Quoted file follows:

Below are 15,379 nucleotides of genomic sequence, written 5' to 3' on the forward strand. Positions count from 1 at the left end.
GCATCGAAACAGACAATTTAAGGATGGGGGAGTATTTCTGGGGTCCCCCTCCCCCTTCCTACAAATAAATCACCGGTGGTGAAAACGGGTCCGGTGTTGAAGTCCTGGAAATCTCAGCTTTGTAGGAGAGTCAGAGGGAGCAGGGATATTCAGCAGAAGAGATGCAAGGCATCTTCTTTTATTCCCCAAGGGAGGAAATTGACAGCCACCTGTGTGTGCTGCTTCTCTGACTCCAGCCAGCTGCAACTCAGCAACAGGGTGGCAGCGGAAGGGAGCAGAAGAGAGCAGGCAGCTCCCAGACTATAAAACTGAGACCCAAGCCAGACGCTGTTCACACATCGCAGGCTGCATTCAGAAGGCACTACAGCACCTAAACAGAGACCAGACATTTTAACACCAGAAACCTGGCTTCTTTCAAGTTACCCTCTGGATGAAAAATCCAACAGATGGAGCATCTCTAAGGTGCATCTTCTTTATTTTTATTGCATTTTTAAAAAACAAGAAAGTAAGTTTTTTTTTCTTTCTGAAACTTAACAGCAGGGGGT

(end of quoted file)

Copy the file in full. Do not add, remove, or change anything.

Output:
Below are 15,379 nucleotides of genomic sequence, written 5' to 3' on the forward strand. Positions count from 1 at the left end.
GCATCGAAACAGACAATTTAAGGATGGGGGAGTATTTCTGGGGTCCCCCTCCCCCTTCCTACAAATAAATCACCGGTGGTGAAAACGGGTCCGGTGTTGAAGTCCTGGAAATCTCAGCTTTGTAGGAGAGTCAGAGGGAGCAGGGATATTCAGCAGAAGAGATGCAAGGCATCTTCTTTTATTCCCCAAGGGAGGAAATTGACAGCCACCTGTGTGTGCTGCTTCTCTGACTCCAGCCAGCTGCAACTCAGCAACAGGGTGGCAGCGGAAGGGAGCAGAAGAGAGCAGGCAGCTCCCAGACTATAAAACTGAGACCCAAGCCAGACGCTGTTCACACATCGCAGGCTGCATTCAGAAGGCACTACAGCACCTAAACAGAGACCAGACATTTTAACACCAGAAACCTGGCTTCTTTCAAGTTACCCTCTGGATGAAAAATCCAACAGATGGAGCATCTCTAAGGTGCATCTTCTTTATTTTTATTGCATTTTTAAAAAACAAGAAAGTAAGTTTTTTTTTCTTTCTGAAACTTAACAGCAGGGGGT